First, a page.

Did Swinburne get Swindled?

Update: Rod Dreher provides more evidence of the vile hatred directed toward Swinburne here.

In case you haven’t already heard, the philosophy gossip blogs are buzzing about the controversy that ensued when an orthodox Christian philosopher defended orthodox Christian ethics at a Society of Christian Philosophers (SCP) meeting. To be more specific: at the latest Midwest meeting of the SCP, Richard Swinburne presented a paper in which he argued for the view that homosexual acts are immoral and that homosexuality is a disability that should be cured. The response from some quarters was predictably hysterical and unremarkable. What is remarkable is that the President of the SCP, Michael Rea, shamefully acquiesced to the leftist hysteria by issuing an ingratiating public apology, accusing Swinburne of causing pain and undermining the SCP’s mission of ‘diversity’ and ‘inclusion:’


Rea’s statement is problematic for many reasons, not the least of which is that it seems to endorses a view of ‘diversity’ and ‘inclusion’ that does precisely the opposite: exclude people with orthodox and traditional Christian views. Given the tremendous moral freight that terms like ‘diversity’ and ‘inclusion’ now carry, implying that someone failed to uphold those values can—not uncharitably—be read as calling the person a bigot and, in this context, a homophobe. This is, in fact, how some took it:


This will serve as a warning to any Christian who might otherwise wish to argue publicly for politically incorrect Christian moral views. The SCP is now a safe space only for BuzzFeed Christians, viz. those who’ve apparently received a new revelation from God abrogating the teachings of the Bible and the Church.

Another problem with Rea’s note is that it seems to have been prompted by selective outrage. It isn’t proper for the president of a professional society, much less a philosophical society, to publicly disavow one of its members merely because his keynote caused offense, or even emotional pain. Peter Singer, for example, has incredibly controversial moral views about abortion, infanticide, and the mentally retarded. These views do cause offense and pain. For example, the assertion that early fetuses are morally equivalent to ‘clumps of cells’ can cause extreme mental harm to women who’ve suffered from miscarriages and, as a result, PTSD. But, to our knowledge, no president of any respectable philosophical society has felt compelled to (a) publicly admonish Singer for his views, (b) cite the unremarkable fact that Singer’s views do not represent the views of the society, and (c) point out that his views cause pain and undermine the society’s goals of inclusion and diversity. In fact, some philosophical organizations have gone out of their way to defend hosting speakers with controversial views in the face of much more significant public outrage and criticism. Maybe Rea is nicer than all of these other people. Or maybe, just maybe, this is another instance of selective outrage against people with conservative views.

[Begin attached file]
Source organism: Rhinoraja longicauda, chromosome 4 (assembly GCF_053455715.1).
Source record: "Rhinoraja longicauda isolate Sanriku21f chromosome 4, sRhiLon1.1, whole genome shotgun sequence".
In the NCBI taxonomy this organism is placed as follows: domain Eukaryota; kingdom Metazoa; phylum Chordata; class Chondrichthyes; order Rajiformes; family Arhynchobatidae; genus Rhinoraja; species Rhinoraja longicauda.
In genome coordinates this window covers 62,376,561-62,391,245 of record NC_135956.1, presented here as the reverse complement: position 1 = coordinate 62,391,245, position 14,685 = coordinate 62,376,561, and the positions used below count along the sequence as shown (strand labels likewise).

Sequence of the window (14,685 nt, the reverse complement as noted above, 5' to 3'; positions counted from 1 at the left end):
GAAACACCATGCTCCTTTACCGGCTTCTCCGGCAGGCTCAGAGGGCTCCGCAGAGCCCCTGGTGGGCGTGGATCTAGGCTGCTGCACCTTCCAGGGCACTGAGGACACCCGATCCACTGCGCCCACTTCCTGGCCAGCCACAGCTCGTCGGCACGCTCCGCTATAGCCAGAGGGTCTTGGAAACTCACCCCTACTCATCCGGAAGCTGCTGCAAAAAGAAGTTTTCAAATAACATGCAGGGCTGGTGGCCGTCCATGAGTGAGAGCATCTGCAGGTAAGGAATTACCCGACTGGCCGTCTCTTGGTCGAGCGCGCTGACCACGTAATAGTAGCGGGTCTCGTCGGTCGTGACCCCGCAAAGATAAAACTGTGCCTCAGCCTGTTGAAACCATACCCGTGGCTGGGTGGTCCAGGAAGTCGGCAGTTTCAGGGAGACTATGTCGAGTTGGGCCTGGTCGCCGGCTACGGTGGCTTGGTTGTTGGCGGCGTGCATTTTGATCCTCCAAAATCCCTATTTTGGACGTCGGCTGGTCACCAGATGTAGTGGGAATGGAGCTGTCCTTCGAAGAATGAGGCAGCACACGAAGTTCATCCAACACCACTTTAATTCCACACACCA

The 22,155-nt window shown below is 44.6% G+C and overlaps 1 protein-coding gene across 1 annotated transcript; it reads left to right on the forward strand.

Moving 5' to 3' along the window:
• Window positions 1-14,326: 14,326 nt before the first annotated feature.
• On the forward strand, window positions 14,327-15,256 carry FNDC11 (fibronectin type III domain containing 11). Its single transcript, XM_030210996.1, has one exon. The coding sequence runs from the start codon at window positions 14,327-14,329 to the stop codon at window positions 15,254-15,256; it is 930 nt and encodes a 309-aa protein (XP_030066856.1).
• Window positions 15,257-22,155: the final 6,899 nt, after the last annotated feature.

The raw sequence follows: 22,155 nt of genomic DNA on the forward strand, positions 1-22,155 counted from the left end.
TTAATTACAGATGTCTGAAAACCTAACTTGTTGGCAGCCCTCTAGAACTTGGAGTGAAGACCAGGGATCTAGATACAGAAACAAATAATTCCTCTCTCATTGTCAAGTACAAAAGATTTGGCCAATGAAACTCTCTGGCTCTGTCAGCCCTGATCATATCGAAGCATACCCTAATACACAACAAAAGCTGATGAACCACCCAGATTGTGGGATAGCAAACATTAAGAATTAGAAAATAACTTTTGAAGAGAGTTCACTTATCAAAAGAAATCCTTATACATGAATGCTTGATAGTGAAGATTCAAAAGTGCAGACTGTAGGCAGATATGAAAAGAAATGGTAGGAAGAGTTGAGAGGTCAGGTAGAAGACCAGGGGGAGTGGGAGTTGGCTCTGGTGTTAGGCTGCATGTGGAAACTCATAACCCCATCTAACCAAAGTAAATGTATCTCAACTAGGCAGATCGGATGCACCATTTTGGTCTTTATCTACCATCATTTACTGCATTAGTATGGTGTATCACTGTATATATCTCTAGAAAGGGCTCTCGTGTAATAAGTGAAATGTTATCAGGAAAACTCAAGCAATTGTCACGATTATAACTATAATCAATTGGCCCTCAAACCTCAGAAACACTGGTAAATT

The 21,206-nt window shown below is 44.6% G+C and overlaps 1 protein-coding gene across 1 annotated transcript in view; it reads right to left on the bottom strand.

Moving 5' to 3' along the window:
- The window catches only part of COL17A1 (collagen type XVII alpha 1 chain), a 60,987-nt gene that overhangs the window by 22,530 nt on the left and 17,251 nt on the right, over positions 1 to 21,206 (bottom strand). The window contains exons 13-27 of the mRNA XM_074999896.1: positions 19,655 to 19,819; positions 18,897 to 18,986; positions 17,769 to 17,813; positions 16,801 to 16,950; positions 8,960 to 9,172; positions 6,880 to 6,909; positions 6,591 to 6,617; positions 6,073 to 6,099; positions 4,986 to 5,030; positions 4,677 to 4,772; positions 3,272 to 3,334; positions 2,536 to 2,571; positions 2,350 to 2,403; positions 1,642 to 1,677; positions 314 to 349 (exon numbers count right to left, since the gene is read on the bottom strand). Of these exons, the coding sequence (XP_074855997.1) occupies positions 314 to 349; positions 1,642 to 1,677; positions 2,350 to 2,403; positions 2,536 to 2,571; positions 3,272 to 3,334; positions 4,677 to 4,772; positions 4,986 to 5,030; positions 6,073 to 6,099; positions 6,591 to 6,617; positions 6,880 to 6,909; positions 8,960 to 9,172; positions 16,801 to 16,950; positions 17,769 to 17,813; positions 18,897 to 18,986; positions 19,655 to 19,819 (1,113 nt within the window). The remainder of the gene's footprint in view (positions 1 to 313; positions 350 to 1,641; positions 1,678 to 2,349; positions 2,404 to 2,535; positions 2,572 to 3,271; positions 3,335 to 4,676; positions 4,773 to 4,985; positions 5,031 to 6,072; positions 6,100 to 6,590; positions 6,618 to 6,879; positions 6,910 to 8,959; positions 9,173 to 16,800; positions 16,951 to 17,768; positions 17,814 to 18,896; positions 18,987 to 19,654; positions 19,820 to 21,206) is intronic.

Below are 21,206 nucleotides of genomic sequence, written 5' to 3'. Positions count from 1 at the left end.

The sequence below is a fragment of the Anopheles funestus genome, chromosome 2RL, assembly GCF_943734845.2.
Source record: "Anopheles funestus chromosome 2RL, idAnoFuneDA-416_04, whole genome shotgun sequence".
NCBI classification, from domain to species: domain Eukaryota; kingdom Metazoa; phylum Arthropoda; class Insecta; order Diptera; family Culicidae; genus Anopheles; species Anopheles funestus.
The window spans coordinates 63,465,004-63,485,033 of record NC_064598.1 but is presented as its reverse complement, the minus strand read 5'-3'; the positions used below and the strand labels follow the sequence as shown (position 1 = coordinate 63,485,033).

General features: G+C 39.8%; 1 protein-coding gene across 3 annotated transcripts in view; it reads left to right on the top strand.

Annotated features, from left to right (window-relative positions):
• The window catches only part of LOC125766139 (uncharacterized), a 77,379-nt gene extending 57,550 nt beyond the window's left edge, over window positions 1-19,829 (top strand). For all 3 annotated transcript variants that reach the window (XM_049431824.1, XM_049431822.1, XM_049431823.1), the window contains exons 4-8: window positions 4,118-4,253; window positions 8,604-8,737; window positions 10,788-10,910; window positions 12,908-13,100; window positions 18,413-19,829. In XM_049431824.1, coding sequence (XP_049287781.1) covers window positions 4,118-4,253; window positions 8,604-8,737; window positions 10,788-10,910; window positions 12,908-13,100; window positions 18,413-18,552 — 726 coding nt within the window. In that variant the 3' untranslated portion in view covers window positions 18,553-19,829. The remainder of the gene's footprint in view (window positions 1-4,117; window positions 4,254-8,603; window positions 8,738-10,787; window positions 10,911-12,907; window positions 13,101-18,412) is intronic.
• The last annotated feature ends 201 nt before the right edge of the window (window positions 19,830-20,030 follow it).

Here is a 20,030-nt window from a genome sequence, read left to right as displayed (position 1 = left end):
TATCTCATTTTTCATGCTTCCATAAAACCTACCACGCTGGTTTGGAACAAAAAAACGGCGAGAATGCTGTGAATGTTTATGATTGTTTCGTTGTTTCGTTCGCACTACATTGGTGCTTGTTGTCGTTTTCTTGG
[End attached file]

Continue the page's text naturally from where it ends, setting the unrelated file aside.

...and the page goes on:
Not surprisingly, many commented on Rea’s post expressing their puzzlement at the apology. You can read the post, and the full comment thread, here. But here are some representative samples:


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The social media reaction against those puzzled by the public apology has been interesting. First, there are the defenses of the apology. The main defense seems to be that Swinburne’s comments were damaging, harmful, cruel, and hurtful. Witness:

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That Swinburne’s comments were damaging, harmful, cruel, and hurtful is absurd. This has been a favored tactic of the left for some time. Because they know causing bodily damage, hurt, and harm justifies the use of force in response, if they can convince people in power that certain words and views cause mental damage, hurt, and harm, use of force in censoring it is also justified. So the notion that it isn’t free speech at issue is just as absurd. Some leftists are honest enough to admit that: